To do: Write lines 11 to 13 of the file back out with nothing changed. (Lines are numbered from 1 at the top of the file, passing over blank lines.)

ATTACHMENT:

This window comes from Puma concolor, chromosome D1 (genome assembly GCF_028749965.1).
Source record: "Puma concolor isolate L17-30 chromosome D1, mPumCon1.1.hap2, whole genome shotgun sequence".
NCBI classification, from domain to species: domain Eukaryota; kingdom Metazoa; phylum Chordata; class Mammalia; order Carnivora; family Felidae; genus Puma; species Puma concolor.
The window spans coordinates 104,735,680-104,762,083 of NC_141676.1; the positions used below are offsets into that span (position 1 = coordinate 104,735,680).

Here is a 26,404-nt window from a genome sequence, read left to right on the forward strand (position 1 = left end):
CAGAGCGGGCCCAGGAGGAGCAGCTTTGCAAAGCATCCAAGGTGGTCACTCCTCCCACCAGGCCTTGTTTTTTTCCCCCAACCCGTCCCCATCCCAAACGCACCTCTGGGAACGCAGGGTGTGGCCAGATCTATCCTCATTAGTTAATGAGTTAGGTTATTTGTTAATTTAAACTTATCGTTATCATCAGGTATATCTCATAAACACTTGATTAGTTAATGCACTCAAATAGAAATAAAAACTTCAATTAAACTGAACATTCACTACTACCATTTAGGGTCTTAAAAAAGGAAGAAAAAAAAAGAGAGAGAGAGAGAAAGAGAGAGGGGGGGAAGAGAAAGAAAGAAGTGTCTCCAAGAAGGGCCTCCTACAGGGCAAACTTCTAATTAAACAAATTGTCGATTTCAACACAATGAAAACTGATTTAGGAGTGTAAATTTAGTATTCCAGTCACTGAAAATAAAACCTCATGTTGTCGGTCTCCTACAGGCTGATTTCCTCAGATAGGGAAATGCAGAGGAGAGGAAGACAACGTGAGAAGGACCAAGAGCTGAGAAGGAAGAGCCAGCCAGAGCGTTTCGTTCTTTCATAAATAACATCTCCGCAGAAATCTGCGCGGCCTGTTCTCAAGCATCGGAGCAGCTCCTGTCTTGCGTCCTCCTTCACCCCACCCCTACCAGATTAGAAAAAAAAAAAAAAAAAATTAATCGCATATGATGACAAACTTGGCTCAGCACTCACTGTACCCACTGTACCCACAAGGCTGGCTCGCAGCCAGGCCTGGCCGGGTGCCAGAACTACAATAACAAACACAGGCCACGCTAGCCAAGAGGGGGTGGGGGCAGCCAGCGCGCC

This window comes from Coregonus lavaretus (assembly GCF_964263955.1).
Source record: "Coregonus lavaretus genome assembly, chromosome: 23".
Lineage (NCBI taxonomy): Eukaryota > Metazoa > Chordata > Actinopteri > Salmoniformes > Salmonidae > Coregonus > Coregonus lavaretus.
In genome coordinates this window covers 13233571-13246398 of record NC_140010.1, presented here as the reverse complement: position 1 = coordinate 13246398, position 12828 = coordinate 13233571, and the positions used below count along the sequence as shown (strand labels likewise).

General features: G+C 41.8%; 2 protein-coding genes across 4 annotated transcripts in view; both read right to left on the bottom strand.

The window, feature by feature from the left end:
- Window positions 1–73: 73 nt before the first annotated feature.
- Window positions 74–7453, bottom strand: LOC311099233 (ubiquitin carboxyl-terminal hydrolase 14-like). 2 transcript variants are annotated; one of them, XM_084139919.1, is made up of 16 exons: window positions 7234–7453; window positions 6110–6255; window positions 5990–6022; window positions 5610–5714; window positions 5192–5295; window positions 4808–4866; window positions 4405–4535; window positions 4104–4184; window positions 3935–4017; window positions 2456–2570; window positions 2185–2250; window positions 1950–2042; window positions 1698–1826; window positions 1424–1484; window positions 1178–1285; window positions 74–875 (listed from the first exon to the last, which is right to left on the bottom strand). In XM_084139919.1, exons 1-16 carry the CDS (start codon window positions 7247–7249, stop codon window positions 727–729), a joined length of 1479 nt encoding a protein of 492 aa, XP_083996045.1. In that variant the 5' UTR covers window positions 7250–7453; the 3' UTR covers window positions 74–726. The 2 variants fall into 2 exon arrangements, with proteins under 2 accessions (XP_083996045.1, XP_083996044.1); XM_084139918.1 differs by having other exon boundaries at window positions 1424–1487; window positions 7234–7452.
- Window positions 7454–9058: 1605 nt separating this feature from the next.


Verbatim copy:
General features: G+C 41.8%; 2 protein-coding genes across 4 annotated transcripts in view; both read right to left on the bottom strand.

The window, feature by feature from the left end:
- Window positions 1–73: 73 nt before the first annotated feature.